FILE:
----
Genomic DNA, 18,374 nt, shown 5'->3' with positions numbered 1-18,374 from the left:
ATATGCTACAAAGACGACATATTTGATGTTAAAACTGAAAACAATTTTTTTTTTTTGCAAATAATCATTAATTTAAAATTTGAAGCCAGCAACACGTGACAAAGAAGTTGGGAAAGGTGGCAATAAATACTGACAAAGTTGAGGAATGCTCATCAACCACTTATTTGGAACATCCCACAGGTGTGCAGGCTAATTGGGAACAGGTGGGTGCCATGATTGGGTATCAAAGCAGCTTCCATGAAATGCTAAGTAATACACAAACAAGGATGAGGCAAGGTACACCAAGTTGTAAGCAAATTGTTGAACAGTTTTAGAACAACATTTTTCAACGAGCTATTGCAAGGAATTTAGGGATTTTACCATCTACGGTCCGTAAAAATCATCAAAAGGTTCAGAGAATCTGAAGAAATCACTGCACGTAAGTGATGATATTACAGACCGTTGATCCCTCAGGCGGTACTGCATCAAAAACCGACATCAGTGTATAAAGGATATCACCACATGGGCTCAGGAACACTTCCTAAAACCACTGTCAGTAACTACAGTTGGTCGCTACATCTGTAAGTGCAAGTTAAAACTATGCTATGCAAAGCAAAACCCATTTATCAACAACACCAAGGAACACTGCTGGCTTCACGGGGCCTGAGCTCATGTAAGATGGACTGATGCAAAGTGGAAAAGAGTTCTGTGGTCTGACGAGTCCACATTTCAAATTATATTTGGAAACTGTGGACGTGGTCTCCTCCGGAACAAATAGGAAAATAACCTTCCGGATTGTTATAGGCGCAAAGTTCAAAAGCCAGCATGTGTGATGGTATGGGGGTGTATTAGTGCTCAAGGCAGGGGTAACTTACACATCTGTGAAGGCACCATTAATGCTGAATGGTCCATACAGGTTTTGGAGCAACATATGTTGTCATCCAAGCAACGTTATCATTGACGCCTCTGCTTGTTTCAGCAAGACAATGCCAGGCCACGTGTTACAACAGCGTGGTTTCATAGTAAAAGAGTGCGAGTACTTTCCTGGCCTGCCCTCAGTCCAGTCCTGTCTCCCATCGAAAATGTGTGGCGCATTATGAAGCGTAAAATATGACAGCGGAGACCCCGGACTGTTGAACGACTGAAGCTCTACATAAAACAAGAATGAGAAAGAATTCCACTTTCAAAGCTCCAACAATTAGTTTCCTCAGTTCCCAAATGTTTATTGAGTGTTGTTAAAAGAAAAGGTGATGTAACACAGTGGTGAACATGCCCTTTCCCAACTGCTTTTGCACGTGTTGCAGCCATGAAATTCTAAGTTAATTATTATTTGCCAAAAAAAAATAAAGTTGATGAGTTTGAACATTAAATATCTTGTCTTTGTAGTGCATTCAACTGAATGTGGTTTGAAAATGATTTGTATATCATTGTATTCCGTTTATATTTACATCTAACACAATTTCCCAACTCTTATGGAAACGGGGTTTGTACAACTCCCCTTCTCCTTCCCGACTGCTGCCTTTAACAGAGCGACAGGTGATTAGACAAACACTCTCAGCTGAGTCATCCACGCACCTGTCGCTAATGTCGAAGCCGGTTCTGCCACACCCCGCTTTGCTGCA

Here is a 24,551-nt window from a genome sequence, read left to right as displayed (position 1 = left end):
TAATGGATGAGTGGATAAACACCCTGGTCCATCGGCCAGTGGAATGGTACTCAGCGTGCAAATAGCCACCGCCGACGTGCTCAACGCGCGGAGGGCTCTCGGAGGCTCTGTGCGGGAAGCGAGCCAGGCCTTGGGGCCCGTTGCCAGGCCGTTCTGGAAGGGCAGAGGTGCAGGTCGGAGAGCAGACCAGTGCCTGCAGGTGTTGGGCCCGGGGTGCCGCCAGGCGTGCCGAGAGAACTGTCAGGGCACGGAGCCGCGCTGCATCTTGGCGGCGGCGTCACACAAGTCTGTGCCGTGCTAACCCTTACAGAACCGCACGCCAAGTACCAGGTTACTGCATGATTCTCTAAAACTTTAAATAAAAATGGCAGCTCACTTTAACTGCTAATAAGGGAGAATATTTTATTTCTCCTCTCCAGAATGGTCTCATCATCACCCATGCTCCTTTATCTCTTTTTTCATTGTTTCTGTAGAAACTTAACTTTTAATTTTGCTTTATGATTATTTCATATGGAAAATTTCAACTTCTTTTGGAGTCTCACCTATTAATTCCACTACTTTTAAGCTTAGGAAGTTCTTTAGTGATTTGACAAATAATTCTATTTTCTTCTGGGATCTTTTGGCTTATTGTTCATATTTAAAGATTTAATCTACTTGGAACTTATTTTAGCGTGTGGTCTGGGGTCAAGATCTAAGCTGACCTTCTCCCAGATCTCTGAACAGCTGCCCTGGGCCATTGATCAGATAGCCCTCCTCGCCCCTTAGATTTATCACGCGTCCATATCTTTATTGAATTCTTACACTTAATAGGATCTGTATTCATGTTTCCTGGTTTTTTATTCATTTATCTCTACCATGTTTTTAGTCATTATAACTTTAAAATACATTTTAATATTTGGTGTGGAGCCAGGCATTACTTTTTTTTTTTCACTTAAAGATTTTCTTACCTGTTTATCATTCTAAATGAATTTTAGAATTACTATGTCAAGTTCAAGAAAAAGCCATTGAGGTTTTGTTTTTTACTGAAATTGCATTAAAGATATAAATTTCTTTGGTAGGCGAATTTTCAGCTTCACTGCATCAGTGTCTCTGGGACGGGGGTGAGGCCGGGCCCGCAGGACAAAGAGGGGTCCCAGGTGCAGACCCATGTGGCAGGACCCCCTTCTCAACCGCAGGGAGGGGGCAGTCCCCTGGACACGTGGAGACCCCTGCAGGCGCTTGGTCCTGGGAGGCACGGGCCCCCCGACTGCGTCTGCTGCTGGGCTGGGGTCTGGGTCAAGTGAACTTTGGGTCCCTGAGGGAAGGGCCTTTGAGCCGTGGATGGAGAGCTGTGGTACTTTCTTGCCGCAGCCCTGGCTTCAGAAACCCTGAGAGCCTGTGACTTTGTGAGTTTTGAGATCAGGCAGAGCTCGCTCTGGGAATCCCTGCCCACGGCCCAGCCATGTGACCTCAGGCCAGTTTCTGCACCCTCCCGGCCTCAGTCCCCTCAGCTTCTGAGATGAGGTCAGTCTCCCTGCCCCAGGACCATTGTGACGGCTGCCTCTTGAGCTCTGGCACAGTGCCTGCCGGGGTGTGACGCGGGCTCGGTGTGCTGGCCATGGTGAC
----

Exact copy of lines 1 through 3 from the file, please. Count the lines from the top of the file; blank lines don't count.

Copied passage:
Genomic DNA, 18,374 nt, shown 5'->3' with positions numbered 1-18,374 from the left:
ATATGCTACAAAGACGACATATTTGATGTTAAAACTGAAAACAATTTTTTTTTTTTGCAAATAATCATTAATTTAAAATTTGAAGCCAGCAACACGTGACAAAGAAGTTGGGAAAGGTGGCAATAAATACTGACAAAGTTGAGGAATGCTCATCAACCACTTATTTGGAACATCCCACAGGTGTGCAGGCTAATTGGGAACAGGTGGGTGCCATGATTGGGTATCAAAGCAGCTTCCATGAAATGCTAAGTAATACACAAACAAGGATGAGGCAAGGTACACCAAGTTGTAAGCAAATTGTTGAACAGTTTTAGAACAACATTTTTCAACGAGCTATTGCAAGGAATTTAGGGATTTTACCATCTACGGTCCGTAAAAATCATCAAAAGGTTCAGAGAATCTGAAGAAATCACTGCACGTAAGTGATGATATTACAGACCGTTGATCCCTCAGGCGGTACTGCATCAAAAACCGACATCAGTGTATAAAGGATATCACCACATGGGCTCAGGAACACTTCCTAAAACCACTGTCAGTAACTACAGTTGGTCGCTACATCTGTAAGTGCAAGTTAAAACTATGCTATGCAAAGCAAAACCCATTTATCAACAACACCAAGGAACACTGCTGGCTTCACGGGGCCTGAGCTCATGTAAGATGGACTGATGCAAAGTGGAAAAGAGTTCTGTGGTCTGACGAGTCCACATTTCAAATTATATTTGGAAACTGTGGACGTGGTCTCCTCCGGAACAAATAGGAAAATAACCTTCCGGATTGTTATAGGCGCAAAGTTCAAAAGCCAGCATGTGTGATGGTATGGGGGTGTATTAGTGCTCAAGGCAGGGGTAACTTACACATCTGTGAAGGCACCATTAATGCTGAATGGTCCATACAGGTTTTGGAGCAACATATGTTGTCATCCAAGCAACGTTATCATTGACGCCTCTGCTTGTTTCAGCAAGACAATGCCAGGCCACGTGTTACAACAGCGTGGTTTCATAGTAAAAGAGTGCGAGTACTTTCCTGGCCTGCCCTCAGTCCAGTCCTGTCTCCCATCGAAAATGTGTGGCGCATTATGAAGCGTAAAATATGACAGCGGAGACCCCGGACTGTTGAACGACTGAAGCTCTACATAAAACAAGAATGAGAAAGAATTCCACTTTCAAAGCTCCAACAATTAGTTTCCTCAGTTCCCAAATGTTTATTGAGTGTTGTTAAAAGAAAAGGTGATGTAACACAGTGGTGAACATGCCCTTTCCCAACTGCTTTTGCACGTGTTGCAGCCATGAAATTCTAAGTTAATTATTATTTGCCAAAAAAAAATAAAGTTGATGAGTTTGAACATTAAATATCTTGTCTTTGTAGTGCATTCAACTGAATGTGGTTTGAAAATGATTTGTATATCATTGTATTCCGTTTATATTTACATCTAACACAATTTCCCAACTCTTATGGAAACGGGGTTTGTACAACTCCCCTTCTCCTTCCCGACTGCTGCCTTTAACAGAGCGACAGGTGATTAGACAAACACTCTCAGCTGAGTCATCCACGCACCTGTCGCTAATGTCGAAGCCGGTTCTGCCACACCCCGCTTTGCTGCA

Here is a 24,551-nt window from a genome sequence, read left to right as displayed (position 1 = left end):